Scott Pruitt’s decision earlier this month to rollback Obama-era fuel economy standards has gotten a lot of media attention — rightfully so. In an interview last week with The Real News Network out of Baltimore, two other panelists and I had an opportunity to discuss the implications:
For those unable to watch the video, a transcript is available.
SB 827, to relax local restrictions on home-building near transit, faces a big test this afternoon at its first Capitol committee hearing. As the hearing draws near, it’s worth noting how disappointing the reaction to the bill has been from some advocacy groups that are supposedly in the pro-climate and transit worlds.
Scott Lucas at San Francisco Magazine has a lengthy piece exploring one of those groups’ opposition to the bill: the Sierra Club California. The article features this exchange with the head of the organization:
Although [Sierra Club California director Kathryn] Phillips says she supports infill development around mass transit, it’s hard for her to locate an actual place in California where she supports new buildings. This is also true of the Bay Area chapter, which in recent years has opposed the 8 Washington condo tower near the Embarcadero, the redevelopment of Treasure Island and the Hunters Point Shipyard, the expansion of Park Merced, and the new Golden State Warriors stadium. Recently, the chapter opposed a 66-unit development in the Western Addition because it would replace an auto repair shop it deemed historic.
With regard to upzoning near transit, Phillips rules out Sacramento, where some neighborhoods, she thinks, would use upzoning as an excuse to block new transit, concealing what she calls “racist” reasons under a civilized veneer. Nor does she think it’s appropriate in more outlying areas like Folsom, where a transit stop under the bill would lead to an upzoning too near wilderness areas. She doesn’t think it’s a good idea in San Diego, where taller buildings would block views of the ocean, nor does she support it in major cities like Los Angeles or San Francisco, where “people who live in rent-controlled buildings worry about bigger and bigger buildings coming toward them.”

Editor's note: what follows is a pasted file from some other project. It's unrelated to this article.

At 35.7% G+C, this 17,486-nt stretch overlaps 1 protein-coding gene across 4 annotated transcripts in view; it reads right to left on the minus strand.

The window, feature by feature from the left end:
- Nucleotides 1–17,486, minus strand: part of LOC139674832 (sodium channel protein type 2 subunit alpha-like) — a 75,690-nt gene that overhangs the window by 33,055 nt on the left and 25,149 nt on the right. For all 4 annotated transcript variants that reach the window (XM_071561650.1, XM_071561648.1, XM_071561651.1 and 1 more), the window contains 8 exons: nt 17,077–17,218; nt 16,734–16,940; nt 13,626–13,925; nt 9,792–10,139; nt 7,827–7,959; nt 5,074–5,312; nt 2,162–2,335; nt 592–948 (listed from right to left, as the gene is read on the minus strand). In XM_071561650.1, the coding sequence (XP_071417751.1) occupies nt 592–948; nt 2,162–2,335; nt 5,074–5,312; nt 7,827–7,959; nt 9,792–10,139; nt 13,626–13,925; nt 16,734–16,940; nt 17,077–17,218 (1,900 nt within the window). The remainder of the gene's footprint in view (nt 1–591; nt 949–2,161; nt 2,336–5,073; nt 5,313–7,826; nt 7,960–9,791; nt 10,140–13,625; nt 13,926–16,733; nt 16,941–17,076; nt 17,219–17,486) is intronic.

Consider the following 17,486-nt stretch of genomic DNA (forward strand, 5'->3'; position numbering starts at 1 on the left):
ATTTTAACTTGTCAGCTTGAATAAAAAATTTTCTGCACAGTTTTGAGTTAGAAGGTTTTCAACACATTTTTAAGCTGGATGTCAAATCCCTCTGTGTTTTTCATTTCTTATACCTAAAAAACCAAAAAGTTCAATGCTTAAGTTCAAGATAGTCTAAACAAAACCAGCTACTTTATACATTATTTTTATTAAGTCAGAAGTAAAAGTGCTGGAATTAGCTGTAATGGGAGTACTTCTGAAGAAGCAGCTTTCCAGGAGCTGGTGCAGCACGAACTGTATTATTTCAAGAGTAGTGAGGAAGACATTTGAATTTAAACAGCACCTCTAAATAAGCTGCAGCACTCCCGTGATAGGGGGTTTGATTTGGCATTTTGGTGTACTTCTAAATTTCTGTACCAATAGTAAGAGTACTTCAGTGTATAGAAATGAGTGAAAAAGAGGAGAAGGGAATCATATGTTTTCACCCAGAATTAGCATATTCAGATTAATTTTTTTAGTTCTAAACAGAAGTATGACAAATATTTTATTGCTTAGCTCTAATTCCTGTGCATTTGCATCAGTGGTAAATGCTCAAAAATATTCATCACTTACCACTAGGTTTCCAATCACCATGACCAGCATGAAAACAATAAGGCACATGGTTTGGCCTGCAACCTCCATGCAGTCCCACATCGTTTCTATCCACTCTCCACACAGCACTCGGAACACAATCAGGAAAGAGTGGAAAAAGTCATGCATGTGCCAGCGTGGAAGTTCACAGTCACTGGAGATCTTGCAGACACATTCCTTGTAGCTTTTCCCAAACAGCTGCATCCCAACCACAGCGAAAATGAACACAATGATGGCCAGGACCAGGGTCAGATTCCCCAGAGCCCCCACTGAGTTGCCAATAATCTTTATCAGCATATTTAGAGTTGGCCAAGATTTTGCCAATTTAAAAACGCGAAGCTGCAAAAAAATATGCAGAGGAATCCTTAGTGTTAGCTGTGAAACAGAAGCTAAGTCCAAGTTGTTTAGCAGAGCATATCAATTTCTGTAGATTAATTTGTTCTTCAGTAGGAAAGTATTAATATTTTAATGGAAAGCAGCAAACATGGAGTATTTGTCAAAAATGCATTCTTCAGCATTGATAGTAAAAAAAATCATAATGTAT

As she finishes enumerating those exceptions, she adds, echoing the national organization’s policy line, that “we see the value of infill higher-density development around transit.”
SB 827 has revealed a lot about the politics behind our current housing dysfunction in the state. We knew wealthy homeowners and their allies in office would oppose allowing more homes built in their transit-rich communities. But the bill has also pulled the curtain back on the hypocrisy, confusion and cowardice within much of the climate and transit advocacy community about how to deal with the massive housing shortage in the state.
If SB 827 is successful, it will unfortunately be in spite of many of these advocates. And that’s not a good sign, given how much work needs to be done to improve California’s land use policies in an era of climate change.
A few weeks ago, UC Berkeley Law released the report Delivering the Goods, with recommendations for how California could achieve a more sustainable freight system. Goods movement in the state is a major economic driver but also a significant source of pollution.
To accompany the report release, the Center for Law, Energy and the Environment (CLEE) at Berkeley Law held a webinar to highlight key findings. The discussion featured these experts:
- Elizabeth Fretheim of Walmart
- Adrian Martinez of Earthjustice
- Chris Schmidt of Caltrans
Video from the webinar is now available, for those who couldn’t attend at the time or would like to review portions:
And if you’d like to learn more about sustainable freight at Southern California’s ports, please register for the free June 8th conference at UCLA on the prospects for deploying zero-emission technologies there, featuring experts from industry, government and advocacy groups.
California can’t meet its long-term climate goals without reducing its overall driving miles, per a state analysis of greenhouse gas emissions through 2050. This point was echoed in a recent New York Times article on SB 827, the measure to lift local restrictions on transit-adjacent housing. In the Times piece, bill author State Senator Scott Wiener said: